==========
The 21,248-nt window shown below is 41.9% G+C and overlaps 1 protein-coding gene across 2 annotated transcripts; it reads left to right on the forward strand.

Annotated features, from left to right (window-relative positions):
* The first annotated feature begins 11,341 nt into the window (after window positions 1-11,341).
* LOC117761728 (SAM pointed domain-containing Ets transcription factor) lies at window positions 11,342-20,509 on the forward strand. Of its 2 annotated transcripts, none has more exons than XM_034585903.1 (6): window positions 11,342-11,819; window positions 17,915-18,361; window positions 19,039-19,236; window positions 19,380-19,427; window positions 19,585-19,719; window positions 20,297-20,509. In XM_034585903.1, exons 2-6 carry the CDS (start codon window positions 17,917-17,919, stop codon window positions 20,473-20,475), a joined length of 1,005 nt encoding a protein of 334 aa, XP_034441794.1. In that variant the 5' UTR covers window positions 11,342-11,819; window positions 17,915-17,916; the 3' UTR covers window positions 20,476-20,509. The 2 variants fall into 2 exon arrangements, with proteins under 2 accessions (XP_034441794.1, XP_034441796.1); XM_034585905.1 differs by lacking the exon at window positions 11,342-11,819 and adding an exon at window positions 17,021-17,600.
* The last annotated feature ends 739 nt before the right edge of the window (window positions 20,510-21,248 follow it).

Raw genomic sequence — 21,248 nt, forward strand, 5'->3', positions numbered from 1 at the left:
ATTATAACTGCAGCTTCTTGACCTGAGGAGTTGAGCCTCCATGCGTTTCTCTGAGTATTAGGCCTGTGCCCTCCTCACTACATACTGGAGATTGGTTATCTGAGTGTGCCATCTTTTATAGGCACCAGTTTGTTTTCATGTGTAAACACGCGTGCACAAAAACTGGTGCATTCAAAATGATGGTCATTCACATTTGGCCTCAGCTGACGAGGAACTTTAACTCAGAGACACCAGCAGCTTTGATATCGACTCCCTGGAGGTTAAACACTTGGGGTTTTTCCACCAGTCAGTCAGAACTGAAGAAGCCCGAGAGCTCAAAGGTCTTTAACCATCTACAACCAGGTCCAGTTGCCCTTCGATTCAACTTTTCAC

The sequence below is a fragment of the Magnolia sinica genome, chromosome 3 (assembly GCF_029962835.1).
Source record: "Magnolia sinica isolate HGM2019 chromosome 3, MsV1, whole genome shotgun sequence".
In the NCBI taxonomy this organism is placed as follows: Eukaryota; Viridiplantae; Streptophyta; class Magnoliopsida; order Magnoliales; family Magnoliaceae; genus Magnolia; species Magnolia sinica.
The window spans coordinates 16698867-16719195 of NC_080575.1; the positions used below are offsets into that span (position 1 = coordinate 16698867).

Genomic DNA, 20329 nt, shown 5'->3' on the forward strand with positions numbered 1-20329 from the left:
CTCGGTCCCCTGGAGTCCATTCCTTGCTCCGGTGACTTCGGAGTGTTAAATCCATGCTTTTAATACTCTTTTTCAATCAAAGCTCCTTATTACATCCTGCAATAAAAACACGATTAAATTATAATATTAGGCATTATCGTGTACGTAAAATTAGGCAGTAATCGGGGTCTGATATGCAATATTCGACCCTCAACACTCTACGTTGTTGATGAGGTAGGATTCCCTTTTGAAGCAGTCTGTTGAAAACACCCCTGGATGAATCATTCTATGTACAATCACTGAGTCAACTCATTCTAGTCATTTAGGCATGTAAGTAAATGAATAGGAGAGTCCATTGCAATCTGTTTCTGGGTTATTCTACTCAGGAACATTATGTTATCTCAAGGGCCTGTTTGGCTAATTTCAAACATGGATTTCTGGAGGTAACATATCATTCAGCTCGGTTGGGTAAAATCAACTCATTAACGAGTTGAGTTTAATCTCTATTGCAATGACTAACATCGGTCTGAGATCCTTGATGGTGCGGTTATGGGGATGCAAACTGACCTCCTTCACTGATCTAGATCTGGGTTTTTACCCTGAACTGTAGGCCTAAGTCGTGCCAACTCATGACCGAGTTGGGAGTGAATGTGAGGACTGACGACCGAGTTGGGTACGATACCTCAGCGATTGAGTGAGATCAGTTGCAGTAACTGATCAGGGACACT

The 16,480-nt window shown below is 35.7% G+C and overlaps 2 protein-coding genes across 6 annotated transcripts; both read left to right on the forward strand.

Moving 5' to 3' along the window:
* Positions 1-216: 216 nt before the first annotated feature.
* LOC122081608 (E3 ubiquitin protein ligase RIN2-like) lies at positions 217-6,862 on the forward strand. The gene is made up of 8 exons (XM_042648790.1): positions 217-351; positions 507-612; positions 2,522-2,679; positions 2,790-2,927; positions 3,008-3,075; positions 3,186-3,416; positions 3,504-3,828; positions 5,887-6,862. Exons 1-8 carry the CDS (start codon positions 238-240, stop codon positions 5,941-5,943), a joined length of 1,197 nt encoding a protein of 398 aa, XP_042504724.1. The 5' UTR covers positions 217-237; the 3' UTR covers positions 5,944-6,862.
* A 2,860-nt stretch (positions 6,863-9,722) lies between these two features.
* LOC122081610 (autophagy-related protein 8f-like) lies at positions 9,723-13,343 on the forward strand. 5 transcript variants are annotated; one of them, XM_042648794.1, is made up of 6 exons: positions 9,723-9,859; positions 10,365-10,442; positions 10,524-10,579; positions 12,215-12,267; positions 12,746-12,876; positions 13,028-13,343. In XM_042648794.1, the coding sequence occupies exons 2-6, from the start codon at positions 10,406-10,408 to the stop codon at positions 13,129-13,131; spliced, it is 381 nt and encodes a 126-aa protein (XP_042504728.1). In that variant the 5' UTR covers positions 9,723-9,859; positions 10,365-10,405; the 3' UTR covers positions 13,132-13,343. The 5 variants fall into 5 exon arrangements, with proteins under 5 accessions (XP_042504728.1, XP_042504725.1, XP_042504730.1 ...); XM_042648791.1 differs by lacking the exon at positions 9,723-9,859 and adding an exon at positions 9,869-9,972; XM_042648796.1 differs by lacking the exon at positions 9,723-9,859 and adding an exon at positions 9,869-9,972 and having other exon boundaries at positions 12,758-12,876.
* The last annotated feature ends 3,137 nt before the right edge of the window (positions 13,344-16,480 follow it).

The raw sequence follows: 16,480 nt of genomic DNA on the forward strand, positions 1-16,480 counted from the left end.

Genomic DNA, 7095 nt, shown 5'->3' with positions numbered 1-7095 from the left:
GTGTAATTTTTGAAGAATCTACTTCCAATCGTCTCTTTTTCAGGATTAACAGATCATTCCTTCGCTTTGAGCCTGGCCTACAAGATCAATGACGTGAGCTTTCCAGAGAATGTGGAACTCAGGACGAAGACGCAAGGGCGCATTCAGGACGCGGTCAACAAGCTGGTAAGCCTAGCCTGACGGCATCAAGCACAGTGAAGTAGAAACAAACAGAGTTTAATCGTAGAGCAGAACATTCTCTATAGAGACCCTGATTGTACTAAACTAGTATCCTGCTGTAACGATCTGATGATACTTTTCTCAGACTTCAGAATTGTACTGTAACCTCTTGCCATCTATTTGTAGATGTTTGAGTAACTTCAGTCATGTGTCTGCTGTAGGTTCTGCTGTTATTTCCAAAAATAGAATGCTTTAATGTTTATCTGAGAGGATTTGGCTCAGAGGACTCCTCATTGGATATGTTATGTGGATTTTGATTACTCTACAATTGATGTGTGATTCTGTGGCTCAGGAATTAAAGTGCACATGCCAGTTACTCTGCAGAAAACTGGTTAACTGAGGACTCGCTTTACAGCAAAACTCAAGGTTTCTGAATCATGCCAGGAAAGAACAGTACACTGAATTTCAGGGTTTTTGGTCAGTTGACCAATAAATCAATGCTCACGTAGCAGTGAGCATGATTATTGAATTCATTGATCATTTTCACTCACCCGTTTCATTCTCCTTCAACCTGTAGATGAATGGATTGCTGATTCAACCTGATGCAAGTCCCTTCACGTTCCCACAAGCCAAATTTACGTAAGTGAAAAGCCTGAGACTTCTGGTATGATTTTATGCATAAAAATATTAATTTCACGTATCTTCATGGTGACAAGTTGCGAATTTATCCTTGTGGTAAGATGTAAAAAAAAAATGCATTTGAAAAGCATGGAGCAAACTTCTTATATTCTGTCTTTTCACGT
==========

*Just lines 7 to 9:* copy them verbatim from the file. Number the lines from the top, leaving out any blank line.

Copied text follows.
ATTATAACTGCAGCTTCTTGACCTGAGGAGTTGAGCCTCCATGCGTTTCTCTGAGTATTAGGCCTGTGCCCTCCTCACTACATACTGGAGATTGGTTATCTGAGTGTGCCATCTTTTATAGGCACCAGTTTGTTTTCATGTGTAAACACGCGTGCACAAAAACTGGTGCATTCAAAATGATGGTCATTCACATTTGGCCTCAGCTGACGAGGAACTTTAACTCAGAGACACCAGCAGCTTTGATATCGACTCCCTGGAGGTTAAACACTTGGGGTTTTTCCACCAGTCAGTCAGAACTGAAGAAGCCCGAGAGCTCAAAGGTCTTTAACCATCTACAACCAGGTCCAGTTGCCCTTCGATTCAACTTTTCAC

The sequence below is a fragment of the Magnolia sinica genome, chromosome 3 (assembly GCF_029962835.1).
Source record: "Magnolia sinica isolate HGM2019 chromosome 3, MsV1, whole genome shotgun sequence".